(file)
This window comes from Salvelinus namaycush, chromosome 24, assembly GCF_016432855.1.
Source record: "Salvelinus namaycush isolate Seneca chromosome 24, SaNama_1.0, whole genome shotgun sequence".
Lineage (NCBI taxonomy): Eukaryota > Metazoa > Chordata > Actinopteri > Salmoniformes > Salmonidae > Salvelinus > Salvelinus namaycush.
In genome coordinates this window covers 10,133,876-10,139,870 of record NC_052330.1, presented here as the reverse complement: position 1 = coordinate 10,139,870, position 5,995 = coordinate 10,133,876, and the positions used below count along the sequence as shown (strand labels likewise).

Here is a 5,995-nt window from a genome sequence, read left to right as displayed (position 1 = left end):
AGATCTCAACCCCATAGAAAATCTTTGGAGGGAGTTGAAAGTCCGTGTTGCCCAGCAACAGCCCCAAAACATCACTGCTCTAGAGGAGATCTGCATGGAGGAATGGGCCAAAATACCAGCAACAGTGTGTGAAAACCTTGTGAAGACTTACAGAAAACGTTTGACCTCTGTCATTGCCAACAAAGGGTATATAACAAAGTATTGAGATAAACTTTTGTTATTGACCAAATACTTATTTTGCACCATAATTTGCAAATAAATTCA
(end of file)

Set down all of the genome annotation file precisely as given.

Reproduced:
This window comes from Salvelinus namaycush, chromosome 24, assembly GCF_016432855.1.
Source record: "Salvelinus namaycush isolate Seneca chromosome 24, SaNama_1.0, whole genome shotgun sequence".
Lineage (NCBI taxonomy): Eukaryota > Metazoa > Chordata > Actinopteri > Salmoniformes > Salmonidae > Salvelinus > Salvelinus namaycush.
In genome coordinates this window covers 10,133,876-10,139,870 of record NC_052330.1, presented here as the reverse complement: position 1 = coordinate 10,139,870, position 5,995 = coordinate 10,133,876, and the positions used below count along the sequence as shown (strand labels likewise).

Here is a 5,995-nt window from a genome sequence, read left to right as displayed (position 1 = left end):
AGATCTCAACCCCATAGAAAATCTTTGGAGGGAGTTGAAAGTCCGTGTTGCCCAGCAACAGCCCCAAAACATCACTGCTCTAGAGGAGATCTGCATGGAGGAATGGGCCAAAATACCAGCAACAGTGTGTGAAAACCTTGTGAAGACTTACAGAAAACGTTTGACCTCTGTCATTGCCAACAAAGGGTATATAACAAAGTATTGAGATAAACTTTTGTTATTGACCAAATACTTATTTTGCACCATAATTTGCAAATAAATTCA